Friendships & Apraxia
If you’re ever in a jam, here I am
If you’re ever in a mess, S-O-S
If you ever feel so happy, you land in jail; I’m your bail.
It’s friendship, friendship, just a perfect blendship.
When other friendships have been forgot,
Ours will still be hot. -I Love Lucy
Often, people ask how I made childhood friends given Apraxia. To be frank though, do you even know how you made friends in school?
I'm sure you know where you met your close friends, like in a classroom, on the playground, or on a sports team. But the question of how extends beyond the physical location.
I can actually identify how I met most of my childhood friends. My Aunt and Mom knew I needed more socialization, hence they started a Girl Scout Troop when I was in 2nd grade where I could spend time with others in a setting they could supervise.
I remained friends with most of the girls throughout Elementary School and College. Girl Scouts honestly is how I made friends and where I learned to interact with others. The confidence I gained carried into school, where I became comfortable introducing myself to others.Thanks to my confidence and my experience with Girl Scouting, now I just talk too much, but that's a whole other issue.
There's one friend in particular that I cannot describe how we became friends, which honestly is a relief. True friendship should not be defined by some organized plan; our friendship was natural and organic. It was based off a judgement-free understanding and respect for one another. As an adult, I recognize it is a truly rare friendship.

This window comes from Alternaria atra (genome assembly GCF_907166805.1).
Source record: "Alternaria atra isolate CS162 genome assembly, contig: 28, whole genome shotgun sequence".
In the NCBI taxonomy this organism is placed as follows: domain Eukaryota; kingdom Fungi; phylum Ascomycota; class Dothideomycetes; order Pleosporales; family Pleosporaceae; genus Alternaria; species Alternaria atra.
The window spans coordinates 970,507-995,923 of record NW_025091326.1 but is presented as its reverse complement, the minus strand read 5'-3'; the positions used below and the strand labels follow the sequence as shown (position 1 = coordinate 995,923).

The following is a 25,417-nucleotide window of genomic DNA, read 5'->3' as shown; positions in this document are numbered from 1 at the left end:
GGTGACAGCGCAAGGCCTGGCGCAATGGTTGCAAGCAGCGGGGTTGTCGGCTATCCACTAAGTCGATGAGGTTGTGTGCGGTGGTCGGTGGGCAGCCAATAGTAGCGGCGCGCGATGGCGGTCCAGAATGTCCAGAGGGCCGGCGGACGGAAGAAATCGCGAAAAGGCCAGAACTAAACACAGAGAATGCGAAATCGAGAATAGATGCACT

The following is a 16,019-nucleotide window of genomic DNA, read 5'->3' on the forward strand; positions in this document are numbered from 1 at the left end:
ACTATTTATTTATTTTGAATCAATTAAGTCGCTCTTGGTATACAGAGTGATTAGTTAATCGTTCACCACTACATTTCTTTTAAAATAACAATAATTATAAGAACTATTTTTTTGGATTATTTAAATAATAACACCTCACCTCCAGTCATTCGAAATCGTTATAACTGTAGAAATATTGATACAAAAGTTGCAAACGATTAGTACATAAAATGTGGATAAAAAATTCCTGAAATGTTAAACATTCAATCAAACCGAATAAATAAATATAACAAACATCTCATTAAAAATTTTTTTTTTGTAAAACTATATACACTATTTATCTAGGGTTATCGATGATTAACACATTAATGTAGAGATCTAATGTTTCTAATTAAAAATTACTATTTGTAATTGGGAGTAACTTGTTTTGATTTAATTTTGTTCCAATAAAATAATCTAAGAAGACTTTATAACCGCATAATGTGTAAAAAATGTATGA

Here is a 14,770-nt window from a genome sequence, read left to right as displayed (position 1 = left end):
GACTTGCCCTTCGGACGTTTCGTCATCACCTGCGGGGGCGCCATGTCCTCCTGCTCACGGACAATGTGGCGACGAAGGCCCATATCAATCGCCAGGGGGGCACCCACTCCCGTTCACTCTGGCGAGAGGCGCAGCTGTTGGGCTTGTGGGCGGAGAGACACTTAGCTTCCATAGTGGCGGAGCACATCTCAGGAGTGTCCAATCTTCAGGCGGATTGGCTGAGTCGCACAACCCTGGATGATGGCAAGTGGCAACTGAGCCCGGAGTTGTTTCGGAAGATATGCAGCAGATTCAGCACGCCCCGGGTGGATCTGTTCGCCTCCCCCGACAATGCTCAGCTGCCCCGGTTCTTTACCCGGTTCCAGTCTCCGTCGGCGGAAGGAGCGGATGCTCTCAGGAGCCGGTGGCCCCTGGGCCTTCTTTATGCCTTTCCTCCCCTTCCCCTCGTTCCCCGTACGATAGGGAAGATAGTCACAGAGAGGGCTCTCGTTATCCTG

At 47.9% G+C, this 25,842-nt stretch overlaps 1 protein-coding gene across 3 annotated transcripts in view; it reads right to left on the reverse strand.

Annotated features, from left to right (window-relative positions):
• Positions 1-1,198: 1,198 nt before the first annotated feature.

Her name is Nicole and yesterday was her birthday. In part of celebrating her awesomeness, I also wanted to share her with the Apraxia community. She truly does exemplify the type of person that any child with Apraxia, any speech disorder, or disability should have.
My family and I moved to a new neighborhood, Burbank, around 1997-1998 when I was five years old. Burbank had better schools and, compared to our last home, it was a lot safer.
My mom and I walked around the block, exploring the neighborhood and meeting new neighbors.
Merely five houses down, we met Michella and her four year old daughter, Nicole.
Nonverbal, unintelligible, and shy - my communication with our new neighbors was rather limited.
Nicole on the other hand was talking and rather curious.
It felt like hours of conversing between my Mom and Michella, but it may have been only a few minutes. Meanwhile, I hid behind my Mom's legs and squeezed her, sheepishly staring at Nicole and Michella.
My Mom pressured me to, "Say Hi to Nicole..."
I hid further behind my mother. Nicole, on the other hand, approached closer, curious as to why and what I was hiding from.
I'm sure she said hello to me and tried to converse, but I had nothing to say. Nicole didn't mind, she was unphased and continued talking.
I suppose Michella and my Mom organized a play-date; on another afternoon, Nicole came over to our house to play.
Play-dates were strange to me, but granted this was my first real play-date and I wasn't really well-versed. You could just imagine the awkwardness though-we have an energetic, inquisitive Nicole and a nonverbal, Apraxic Aly.